That to Preserve Chastity, Mortification of All the Senses, and Especially of the Eyes, Is Necessary

by admin on February 13, 2011

CASSIAN says that it was the decided opinion of the ancient Fathers, borne out by many experiences, that it was impossible to restrain or overcome this vicious crav­ing of the flesh otherwise than by accustoming oneself to mortify and crush one’s own will in all things. St. Basil and other saints argue at great length that to gain and pre­serve the purity and perfection of chastity, the practice of all the virtues is necessary, since they all serve and help to the guardianship of this virtue, as has been shown already in the course of this work. We will here only mention some particular points, the first of which is the need of custody of the senses, particularly the eyes, the gates whereby evil enters into the heart. On the text: Who are those who fly as clouds, and as doves gather at their win­dows? (Isaias Ix. 8), St. Gregory says that the just are said to fly as clouds because they rise above the things of earth, and they are said as doves to gather at their windows, or peep-holes, because, taking care not to go out to look through the windows of their senses at exterior things that pass outside, they are preserved from coveting them. But they who lightly go out to look through these windows at the things of the world, are often carried away by desire of them. The Prophet David, holy man as he was and accustomed to soar like a cloud to the consideration of high and divine mysteries, was carried away by what he saw, because he was not cautious in looking (II Kings xi. 3). Death hath entered by our windows (Jerem. ix. 21). The death of sin entered by the windows of his eyes and robbed and despoiled his soul and killed it. Mine eye hath despoiled my soul (Lam. iii. 51). St. Gregory says: “It is not proper to look at what it is not lawful to desire” Intueri non decet quod non licet concupiscere. Things will carry you away if you look at them. They will snatch and steal away your heart; and when you least expect it, you will find yourself a prisoner and a captive.

Holy Job secured himself beforehand well against this. I made a bargain with mine eyes not even to think of a maiden (Job xxxi. 1). What manner of bargain is this, says St. Gregory, to bargain with the eyes not to think? It is with the understanding and the imagination, it would seem, that we ought to bargain not to think; with the eyes, not to look. No, he says, it is with the eyes he bargained not to think of a woman, because holy Job knew right well that it is by that entrance that evil thoughts come into the heart; and custody of the eyes and gates of the senses is the right way to keep custody of the heart and understand­ing. Therefore he says that he made a bargain with his eyes not to think of a woman. So, if you wish not to have impure thoughts, you must keep your eyes chaste and pure, and make a bargain with your eyes not to look at what you cannot lawfully desire. St. Chrysostom reflects on these words: “Who will not wonder, seeing this great man, who braved the devil and wrestled face to face with him and overcame all his machinations and ambushes, not having the courage to confront a girl!” It was, he says, that we may understand how necessary caution is for us in these matters, however religious we may be.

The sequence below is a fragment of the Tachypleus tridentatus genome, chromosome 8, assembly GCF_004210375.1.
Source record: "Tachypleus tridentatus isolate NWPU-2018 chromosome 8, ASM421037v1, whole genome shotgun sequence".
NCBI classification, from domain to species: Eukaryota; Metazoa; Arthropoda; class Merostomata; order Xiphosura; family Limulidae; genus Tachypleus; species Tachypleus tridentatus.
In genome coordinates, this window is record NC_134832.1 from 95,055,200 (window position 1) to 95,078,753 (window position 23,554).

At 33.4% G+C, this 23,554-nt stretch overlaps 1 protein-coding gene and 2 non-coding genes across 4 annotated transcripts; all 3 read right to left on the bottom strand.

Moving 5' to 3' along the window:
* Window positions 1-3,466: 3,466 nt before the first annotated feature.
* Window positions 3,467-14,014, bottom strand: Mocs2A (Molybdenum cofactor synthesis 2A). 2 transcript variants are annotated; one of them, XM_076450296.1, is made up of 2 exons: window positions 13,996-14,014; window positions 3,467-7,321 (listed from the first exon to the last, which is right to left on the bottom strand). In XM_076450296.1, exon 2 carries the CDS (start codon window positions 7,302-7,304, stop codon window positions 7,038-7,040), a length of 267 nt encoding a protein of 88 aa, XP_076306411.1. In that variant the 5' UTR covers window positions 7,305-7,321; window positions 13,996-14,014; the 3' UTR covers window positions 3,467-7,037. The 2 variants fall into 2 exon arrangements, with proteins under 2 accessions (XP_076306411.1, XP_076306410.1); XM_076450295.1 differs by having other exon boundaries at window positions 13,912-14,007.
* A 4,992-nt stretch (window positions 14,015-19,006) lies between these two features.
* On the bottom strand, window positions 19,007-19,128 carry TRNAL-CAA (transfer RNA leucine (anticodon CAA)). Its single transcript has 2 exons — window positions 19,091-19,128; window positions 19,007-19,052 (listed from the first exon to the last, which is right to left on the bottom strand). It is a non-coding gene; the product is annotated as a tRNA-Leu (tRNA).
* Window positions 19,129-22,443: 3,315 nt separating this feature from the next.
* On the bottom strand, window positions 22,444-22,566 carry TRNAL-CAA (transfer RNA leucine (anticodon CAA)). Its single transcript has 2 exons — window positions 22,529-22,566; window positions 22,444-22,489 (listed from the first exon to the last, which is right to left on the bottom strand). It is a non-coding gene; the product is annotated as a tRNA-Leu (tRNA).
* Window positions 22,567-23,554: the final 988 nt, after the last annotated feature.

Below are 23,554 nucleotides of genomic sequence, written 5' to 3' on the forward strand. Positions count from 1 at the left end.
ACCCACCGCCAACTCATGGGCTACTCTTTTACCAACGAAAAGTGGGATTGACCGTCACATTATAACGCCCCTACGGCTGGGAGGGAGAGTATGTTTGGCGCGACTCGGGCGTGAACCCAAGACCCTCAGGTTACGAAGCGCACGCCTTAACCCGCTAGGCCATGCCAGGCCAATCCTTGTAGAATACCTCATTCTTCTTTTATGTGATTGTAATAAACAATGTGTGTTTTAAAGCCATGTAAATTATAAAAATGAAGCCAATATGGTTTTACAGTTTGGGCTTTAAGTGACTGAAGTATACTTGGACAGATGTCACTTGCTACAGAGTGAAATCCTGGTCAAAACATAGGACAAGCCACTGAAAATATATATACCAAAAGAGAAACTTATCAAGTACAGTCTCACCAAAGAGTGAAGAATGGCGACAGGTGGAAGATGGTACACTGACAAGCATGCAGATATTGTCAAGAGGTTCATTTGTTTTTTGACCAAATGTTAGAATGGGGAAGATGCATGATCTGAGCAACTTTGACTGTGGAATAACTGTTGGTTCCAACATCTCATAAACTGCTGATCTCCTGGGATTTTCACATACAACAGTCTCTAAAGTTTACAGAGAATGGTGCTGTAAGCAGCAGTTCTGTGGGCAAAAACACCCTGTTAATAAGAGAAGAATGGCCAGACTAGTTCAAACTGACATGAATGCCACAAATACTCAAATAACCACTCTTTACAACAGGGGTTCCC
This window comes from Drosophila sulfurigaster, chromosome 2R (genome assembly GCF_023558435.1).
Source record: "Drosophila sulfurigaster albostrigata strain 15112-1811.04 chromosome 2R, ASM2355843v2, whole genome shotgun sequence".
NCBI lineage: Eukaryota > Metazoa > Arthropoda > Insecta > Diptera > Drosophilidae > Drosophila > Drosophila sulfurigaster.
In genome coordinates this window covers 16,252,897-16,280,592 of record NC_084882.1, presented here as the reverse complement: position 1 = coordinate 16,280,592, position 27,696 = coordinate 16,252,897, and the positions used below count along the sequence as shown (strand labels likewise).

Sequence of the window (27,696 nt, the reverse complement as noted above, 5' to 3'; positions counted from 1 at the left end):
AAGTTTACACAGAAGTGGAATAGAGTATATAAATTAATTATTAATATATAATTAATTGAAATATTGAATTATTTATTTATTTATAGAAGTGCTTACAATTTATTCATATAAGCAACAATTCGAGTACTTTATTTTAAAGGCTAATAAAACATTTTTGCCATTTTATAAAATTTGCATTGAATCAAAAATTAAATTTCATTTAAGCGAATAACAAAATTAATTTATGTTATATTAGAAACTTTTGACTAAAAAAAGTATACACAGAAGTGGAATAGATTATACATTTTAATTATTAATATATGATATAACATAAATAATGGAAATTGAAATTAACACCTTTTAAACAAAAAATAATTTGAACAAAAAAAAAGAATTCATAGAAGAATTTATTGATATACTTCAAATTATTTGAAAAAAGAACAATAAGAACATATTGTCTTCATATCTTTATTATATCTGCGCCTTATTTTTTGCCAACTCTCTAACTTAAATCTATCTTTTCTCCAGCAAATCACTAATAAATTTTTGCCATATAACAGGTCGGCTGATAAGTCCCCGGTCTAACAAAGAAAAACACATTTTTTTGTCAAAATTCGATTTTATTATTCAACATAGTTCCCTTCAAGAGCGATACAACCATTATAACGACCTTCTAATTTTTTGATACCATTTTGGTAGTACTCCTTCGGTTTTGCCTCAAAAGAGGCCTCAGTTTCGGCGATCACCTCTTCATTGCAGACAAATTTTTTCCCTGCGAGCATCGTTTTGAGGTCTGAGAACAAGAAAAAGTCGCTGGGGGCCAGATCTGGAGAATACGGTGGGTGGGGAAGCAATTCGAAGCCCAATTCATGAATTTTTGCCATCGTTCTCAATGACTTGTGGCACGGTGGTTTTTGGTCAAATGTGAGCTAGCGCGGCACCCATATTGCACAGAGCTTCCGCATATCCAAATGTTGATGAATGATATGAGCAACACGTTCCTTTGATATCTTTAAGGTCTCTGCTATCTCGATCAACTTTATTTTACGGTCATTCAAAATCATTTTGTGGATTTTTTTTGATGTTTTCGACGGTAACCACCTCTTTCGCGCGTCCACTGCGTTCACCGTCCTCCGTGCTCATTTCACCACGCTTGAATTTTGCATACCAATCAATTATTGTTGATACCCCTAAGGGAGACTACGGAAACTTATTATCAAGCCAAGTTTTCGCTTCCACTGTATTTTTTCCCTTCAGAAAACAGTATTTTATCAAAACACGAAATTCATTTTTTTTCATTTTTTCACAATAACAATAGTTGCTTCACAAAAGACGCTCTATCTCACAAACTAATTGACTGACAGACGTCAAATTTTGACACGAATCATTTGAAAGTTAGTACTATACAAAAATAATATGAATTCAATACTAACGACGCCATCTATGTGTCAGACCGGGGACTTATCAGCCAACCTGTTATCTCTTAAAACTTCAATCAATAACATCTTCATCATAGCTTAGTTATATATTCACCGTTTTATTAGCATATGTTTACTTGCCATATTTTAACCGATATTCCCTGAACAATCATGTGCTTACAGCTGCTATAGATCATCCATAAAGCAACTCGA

The holy Abbot Ephrem says that three things are great helps to virtue, to chastity particularly—temperance, silence, and custody of the eyes. And though you keep the first two, yet if you do not guard your eyes, your chastity cannot be depended on; because as, when aqueducts are broken, the water is spilled and lost, so is chastity lost when looks and glances are scattered and thrown about here and there. Another saint says that the sight of a woman is like a poisoned arrow that goes straight to the heart, or like a spark falling on straw, which, if it remains there and is not put out at once, kindles a great conflagration; so is a bad thought originating in a sight.

Of St. Hugh, Bishop of Grenoble, Surius relates that he was so extremely cautious in this matter of looking at women that, though he was bishop more than fifty years, and confessor to many women, and had a great deal of business to transact with ladies of high rank whom the fame of his sanctity attracted not from his own diocese alone, but from all quarters, yet he never knew any woman by sight, since he never looked them in the face so as to know them, except one ugly old crone that was a servant in his house. And he used to say that it was necessary to proceed with this caution because it is impossible for any­one to guard his heart from evil thoughts who does not set a guard on his eyes. We read of St. Bernard that on one occasion he was a little off his guard in looking at a woman, without adverting to what he was doing, and when he took account of it, he was so indignant and ashamed of himself that, though it was winter, he plunged into a pool of icy water hard by, up to the throat, and remained there till they drew him out half dead.

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